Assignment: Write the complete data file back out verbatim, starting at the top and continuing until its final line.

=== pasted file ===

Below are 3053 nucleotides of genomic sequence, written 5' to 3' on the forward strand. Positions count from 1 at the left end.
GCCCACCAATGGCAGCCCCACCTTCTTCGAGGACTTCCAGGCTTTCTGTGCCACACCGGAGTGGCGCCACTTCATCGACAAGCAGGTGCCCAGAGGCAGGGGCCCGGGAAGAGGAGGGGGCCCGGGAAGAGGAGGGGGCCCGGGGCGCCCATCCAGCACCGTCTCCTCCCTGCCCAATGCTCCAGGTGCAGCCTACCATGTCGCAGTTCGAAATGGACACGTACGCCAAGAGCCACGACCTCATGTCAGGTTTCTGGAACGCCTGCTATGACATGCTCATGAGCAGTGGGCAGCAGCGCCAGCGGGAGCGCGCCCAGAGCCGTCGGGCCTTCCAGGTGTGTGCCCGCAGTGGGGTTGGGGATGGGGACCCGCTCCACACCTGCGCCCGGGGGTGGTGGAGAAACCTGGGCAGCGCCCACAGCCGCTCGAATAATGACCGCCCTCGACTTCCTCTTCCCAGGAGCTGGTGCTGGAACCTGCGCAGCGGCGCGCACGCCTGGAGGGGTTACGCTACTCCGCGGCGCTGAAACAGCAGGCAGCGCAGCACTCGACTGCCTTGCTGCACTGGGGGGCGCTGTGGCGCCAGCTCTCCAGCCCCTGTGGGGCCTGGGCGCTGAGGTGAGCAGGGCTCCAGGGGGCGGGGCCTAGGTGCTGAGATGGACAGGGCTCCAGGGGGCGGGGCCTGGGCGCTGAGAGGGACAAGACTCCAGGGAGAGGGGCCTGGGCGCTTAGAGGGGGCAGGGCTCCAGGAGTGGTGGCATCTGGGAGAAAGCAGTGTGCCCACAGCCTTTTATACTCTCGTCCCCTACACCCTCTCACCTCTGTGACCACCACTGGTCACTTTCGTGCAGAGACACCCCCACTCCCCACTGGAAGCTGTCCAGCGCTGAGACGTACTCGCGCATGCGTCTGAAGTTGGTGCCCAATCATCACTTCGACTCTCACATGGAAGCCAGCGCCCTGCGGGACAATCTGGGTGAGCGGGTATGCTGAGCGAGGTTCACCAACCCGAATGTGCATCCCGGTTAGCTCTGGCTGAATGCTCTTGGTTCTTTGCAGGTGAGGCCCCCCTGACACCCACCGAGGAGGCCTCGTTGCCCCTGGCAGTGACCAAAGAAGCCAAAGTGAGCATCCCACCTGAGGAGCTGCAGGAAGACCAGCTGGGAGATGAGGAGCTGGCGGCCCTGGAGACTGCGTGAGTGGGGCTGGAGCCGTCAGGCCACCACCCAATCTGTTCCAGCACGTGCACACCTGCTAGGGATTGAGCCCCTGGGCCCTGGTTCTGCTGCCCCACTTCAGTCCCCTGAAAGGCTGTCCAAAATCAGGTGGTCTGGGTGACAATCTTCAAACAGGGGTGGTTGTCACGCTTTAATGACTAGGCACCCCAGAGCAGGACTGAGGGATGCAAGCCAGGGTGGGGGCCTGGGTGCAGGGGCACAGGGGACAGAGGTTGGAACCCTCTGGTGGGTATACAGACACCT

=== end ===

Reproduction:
Below are 3053 nucleotides of genomic sequence, written 5' to 3' on the forward strand. Positions count from 1 at the left end.
GCCCACCAATGGCAGCCCCACCTTCTTCGAGGACTTCCAGGCTTTCTGTGCCACACCGGAGTGGCGCCACTTCATCGACAAGCAGGTGCCCAGAGGCAGGGGCCCGGGAAGAGGAGGGGGCCCGGGAAGAGGAGGGGGCCCGGGGCGCCCATCCAGCACCGTCTCCTCCCTGCCCAATGCTCCAGGTGCAGCCTACCATGTCGCAGTTCGAAATGGACACGTACGCCAAGAGCCACGACCTCATGTCAGGTTTCTGGAACGCCTGCTATGACATGCTCATGAGCAGTGGGCAGCAGCGCCAGCGGGAGCGCGCCCAGAGCCGTCGGGCCTTCCAGGTGTGTGCCCGCAGTGGGGTTGGGGATGGGGACCCGCTCCACACCTGCGCCCGGGGGTGGTGGAGAAACCTGGGCAGCGCCCACAGCCGCTCGAATAATGACCGCCCTCGACTTCCTCTTCCCAGGAGCTGGTGCTGGAACCTGCGCAGCGGCGCGCACGCCTGGAGGGGTTACGCTACTCCGCGGCGCTGAAACAGCAGGCAGCGCAGCACTCGACTGCCTTGCTGCACTGGGGGGCGCTGTGGCGCCAGCTCTCCAGCCCCTGTGGGGCCTGGGCGCTGAGGTGAGCAGGGCTCCAGGGGGCGGGGCCTAGGTGCTGAGATGGACAGGGCTCCAGGGGGCGGGGCCTGGGCGCTGAGAGGGACAAGACTCCAGGGAGAGGGGCCTGGGCGCTTAGAGGGGGCAGGGCTCCAGGAGTGGTGGCATCTGGGAGAAAGCAGTGTGCCCACAGCCTTTTATACTCTCGTCCCCTACACCCTCTCACCTCTGTGACCACCACTGGTCACTTTCGTGCAGAGACACCCCCACTCCCCACTGGAAGCTGTCCAGCGCTGAGACGTACTCGCGCATGCGTCTGAAGTTGGTGCCCAATCATCACTTCGACTCTCACATGGAAGCCAGCGCCCTGCGGGACAATCTGGGTGAGCGGGTATGCTGAGCGAGGTTCACCAACCCGAATGTGCATCCCGGTTAGCTCTGGCTGAATGCTCTTGGTTCTTTGCAGGTGAGGCCCCCCTGACACCCACCGAGGAGGCCTCGTTGCCCCTGGCAGTGACCAAAGAAGCCAAAGTGAGCATCCCACCTGAGGAGCTGCAGGAAGACCAGCTGGGAGATGAGGAGCTGGCGGCCCTGGAGACTGCGTGAGTGGGGCTGGAGCCGTCAGGCCACCACCCAATCTGTTCCAGCACGTGCACACCTGCTAGGGATTGAGCCCCTGGGCCCTGGTTCTGCTGCCCCACTTCAGTCCCCTGAAAGGCTGTCCAAAATCAGGTGGTCTGGGTGACAATCTTCAAACAGGGGTGGTTGTCACGCTTTAATGACTAGGCACCCCAGAGCAGGACTGAGGGATGCAAGCCAGGGTGGGGGCCTGGGTGCAGGGGCACAGGGGACAGAGGTTGGAACCCTCTGGTGGGTATACAGACACCT